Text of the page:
Palestinians are stepped on by the heavy boots of a regime that, while it may seem new, is in fact as brutal, cruel and racist as any Zionist government ever was.
JERUSALEM — Israel’s most unlikely prime minister, Naftali Bennett — who won only six seats in Israel’s 120-seat parliament, or Knesset, and yet became PM — just returned to Jerusalem after attending the Glasgow Climate Conference. Photos of him with world leaders, demonstrating his popularity overseas, and his success in passing the budget — the first budget the Knesset had managed to pass since 2018 — are cementing Bennett’s chances of remaining in power even though his government holds a very narrow majority.
Passing a budget is always a Herculean task but this time it was an even more difficult one. The Knesset passed the 2021 state budget into law by a 61-59 vote at 5:30 a.m. on Thursday, November 4, giving Israel a new budget for the first time since March of 2018. This means that another round of elections is not likely to take place any time soon.
All that is left now is the ongoing competition between the coalition government and the opposition block over who is more right-wing. It is a competition between the current government — headed by Bennett, a former head of the Settlers movement — and the opposition, headed by Likud leader Benjamin Netanyahu.
But neither the success of this government nor the image of a younger, fresher prime minister should be confused with any real substantive change. Palestine is being destroyed; Palestinians are stepped on by the heavy boots of a regime that, while it may seem new, is in fact as brutal, cruel and racist as any Zionist government ever was.
In a heroic act of self sacrifice, Kayed al-Fasfous, a 32-year-old from the village of Dura near Hebron, has abstained from food for close to 115 days. Miqdad al-Qawasmi, a 24-year-old from Hebron, has been on a hunger strike for 105 days. The list of hunger strikers goes on with Alaa al-Araj, 87 days; Hisham Abu Hawash, 78 days; Shadi Abu-Aker, 71 days; and Ayad al-Harimi, 42 days without food. Louay al-Ashqar and Ratib Hreibat have been on a hunger strike in solidarity with other prisoners for 24 and 26 days respectively.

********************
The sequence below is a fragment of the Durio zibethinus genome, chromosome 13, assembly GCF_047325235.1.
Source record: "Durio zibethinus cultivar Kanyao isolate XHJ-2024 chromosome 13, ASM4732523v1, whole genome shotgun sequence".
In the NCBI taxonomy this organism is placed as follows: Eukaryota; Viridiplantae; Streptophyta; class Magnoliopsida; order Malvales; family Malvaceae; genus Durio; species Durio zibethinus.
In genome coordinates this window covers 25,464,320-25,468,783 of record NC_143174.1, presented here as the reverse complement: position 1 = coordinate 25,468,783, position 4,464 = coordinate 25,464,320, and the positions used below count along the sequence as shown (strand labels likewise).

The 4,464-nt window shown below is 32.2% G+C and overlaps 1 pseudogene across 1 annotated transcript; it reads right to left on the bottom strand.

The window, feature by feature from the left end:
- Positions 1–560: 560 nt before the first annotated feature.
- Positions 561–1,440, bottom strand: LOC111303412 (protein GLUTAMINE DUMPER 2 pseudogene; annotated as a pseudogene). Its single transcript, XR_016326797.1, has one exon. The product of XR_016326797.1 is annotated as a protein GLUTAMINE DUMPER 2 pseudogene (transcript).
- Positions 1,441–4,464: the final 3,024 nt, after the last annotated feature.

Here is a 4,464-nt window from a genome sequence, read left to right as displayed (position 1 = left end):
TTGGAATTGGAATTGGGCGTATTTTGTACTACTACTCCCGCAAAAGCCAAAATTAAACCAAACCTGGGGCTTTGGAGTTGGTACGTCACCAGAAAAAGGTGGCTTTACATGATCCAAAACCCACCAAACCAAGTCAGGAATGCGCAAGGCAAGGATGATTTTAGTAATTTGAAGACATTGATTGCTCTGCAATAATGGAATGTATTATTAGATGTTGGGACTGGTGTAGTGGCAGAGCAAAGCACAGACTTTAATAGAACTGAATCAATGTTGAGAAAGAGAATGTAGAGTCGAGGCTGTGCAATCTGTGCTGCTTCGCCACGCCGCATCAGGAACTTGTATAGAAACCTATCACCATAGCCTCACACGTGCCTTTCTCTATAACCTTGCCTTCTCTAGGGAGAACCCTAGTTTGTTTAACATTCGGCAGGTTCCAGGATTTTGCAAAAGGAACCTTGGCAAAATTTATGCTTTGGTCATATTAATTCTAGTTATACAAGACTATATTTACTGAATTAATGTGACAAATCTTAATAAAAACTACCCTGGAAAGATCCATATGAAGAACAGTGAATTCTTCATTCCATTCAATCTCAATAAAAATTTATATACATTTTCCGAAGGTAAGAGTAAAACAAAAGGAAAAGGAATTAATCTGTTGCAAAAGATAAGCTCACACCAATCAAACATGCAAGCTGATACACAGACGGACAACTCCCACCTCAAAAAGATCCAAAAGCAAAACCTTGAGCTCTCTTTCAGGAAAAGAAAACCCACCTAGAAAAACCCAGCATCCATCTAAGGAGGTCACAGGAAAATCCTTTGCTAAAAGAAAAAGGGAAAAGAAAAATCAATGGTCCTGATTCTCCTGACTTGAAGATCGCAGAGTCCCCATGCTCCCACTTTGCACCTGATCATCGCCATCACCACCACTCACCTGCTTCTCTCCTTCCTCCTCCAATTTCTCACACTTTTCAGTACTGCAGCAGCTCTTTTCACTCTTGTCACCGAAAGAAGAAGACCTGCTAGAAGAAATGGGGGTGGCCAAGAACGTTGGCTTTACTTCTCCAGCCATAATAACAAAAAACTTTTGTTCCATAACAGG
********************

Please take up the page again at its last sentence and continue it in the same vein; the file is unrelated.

As a point of reference, an article in Live Science magazine states:
After more than a month of fasting, or when more than 18 percent of body weight is lost, severe and permanent medical complications can occur. It can become very difficult to swallow water; hearing and vision loss can occur; breathing can become labored and organ failure can start to set in. Beyond 45 days, death is a very real risk, due to cardiovascular collapse or severe infection.
Furthermore, according to this article, “Even after a hunger strike ends, refeeding has some real risks, since the metabolic changes that occur during severe fasting can be profound.”
The book “Ten Men Dead” — by the former Guardian correspondent to Ireland, the late David Beresford (1947-2016) — is a powerful work that reveals what an enormous act of self-sacrifice it is to commit to a hunger strike. I received a copy of the book while on a visit to Belfast from a former IRA volunteer, and I must admit that the book had a profound impact on me. Having read it, one can never underestimate the pain, the suffering and the terrible effects of a protracted hunger strike.
The book illustrates the struggle of 10 Irish political prisoners against the brutality of the British authorities and the enormous violence perpetrated by the British government. It tells the story of the 10 men, and includes every detail of their lives before and during the strike. It is not an easy read by any means but it is rightfully described as “a harrowing and thought provoking read about comradeship, selflessness and courage and devotion to one’s cause and principles.” Today, this book is relevant to the struggle of Palestinian prisoners.